Pasta is perhaps the most popular Italian dish originated in Sicily in the XII century. For a long time it remained a food for the rich and privileged, and only in the XVIII century, industrial production has turned the paste into the main cheap product for most Italians. Mass immigration of Italians to America in the early twentieth century helped pasta to gain huge popularity outside of Italy and become a national Italian dish.
However, until the late 50’s, many had no clue about how it is done, and even believed that pasta grows on trees. We invite you to see how really looked like pasta production in the years 1925-1955, not only in Italy but also in UK, USA and even in the USSR.
Work hanging the pasta to dry at a factory in Italy, 1932.
Chef makes fresh pasta at King Bomba, one of the largest stores of Italian delicatessen in SOHO, London, 1939.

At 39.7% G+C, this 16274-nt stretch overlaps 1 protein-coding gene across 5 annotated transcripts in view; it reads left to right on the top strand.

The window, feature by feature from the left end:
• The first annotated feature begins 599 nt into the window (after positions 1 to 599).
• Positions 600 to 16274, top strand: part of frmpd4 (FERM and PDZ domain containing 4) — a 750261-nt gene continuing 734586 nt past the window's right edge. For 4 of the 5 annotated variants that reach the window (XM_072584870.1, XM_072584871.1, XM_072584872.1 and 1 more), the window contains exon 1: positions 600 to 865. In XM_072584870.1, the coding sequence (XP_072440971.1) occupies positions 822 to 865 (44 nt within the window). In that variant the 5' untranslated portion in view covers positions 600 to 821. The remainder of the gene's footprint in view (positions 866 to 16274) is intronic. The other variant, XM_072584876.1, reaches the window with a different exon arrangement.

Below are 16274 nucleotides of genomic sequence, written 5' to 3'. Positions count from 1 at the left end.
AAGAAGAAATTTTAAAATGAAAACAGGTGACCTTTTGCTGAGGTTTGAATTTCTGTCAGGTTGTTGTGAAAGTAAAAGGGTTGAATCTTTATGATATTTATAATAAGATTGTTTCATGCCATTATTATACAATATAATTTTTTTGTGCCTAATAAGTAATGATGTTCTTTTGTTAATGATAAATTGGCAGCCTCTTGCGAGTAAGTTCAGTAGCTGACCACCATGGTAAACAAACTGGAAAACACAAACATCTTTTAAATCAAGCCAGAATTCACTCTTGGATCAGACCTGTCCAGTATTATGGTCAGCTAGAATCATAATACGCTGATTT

The worker at the macaroni factory in Russia.
Zelda Albano cuts spaghetti factory in Holloway, London, 1955.
The Atlantic Macaroni Company worker hanging out spaghetti for drying at a factory in long island city, new York, 1943.
Spaghetti drying on a factory of pasta in Italy.
Factory workers paste.
Young factory workers endure the pasta out to dry in the yard, 1929.
Pasta is dried in a factory in Naples, Italy, circa 1925.
The Italian factory worker bends dried spaghetti using a stick, 1932.
Spaghetti dried on the beach Amalfi coast, Italy, 1949.
Pasta hung drying on the market.